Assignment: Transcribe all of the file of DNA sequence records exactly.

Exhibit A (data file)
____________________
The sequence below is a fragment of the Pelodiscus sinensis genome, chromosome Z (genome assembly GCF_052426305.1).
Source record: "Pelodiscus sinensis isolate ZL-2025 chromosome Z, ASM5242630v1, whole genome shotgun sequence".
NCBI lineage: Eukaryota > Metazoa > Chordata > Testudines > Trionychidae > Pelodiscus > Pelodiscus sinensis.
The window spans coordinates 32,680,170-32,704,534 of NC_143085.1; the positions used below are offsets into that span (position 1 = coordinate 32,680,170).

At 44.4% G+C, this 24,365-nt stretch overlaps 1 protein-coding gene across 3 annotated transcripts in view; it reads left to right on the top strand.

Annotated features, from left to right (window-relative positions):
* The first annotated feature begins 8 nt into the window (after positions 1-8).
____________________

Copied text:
The sequence below is a fragment of the Pelodiscus sinensis genome, chromosome Z (genome assembly GCF_052426305.1).
Source record: "Pelodiscus sinensis isolate ZL-2025 chromosome Z, ASM5242630v1, whole genome shotgun sequence".
NCBI lineage: Eukaryota > Metazoa > Chordata > Testudines > Trionychidae > Pelodiscus > Pelodiscus sinensis.
The window spans coordinates 32,680,170-32,704,534 of NC_143085.1; the positions used below are offsets into that span (position 1 = coordinate 32,680,170).

At 44.4% G+C, this 24,365-nt stretch overlaps 1 protein-coding gene across 3 annotated transcripts in view; it reads left to right on the top strand.

Annotated features, from left to right (window-relative positions):
* The first annotated feature begins 8 nt into the window (after positions 1-8).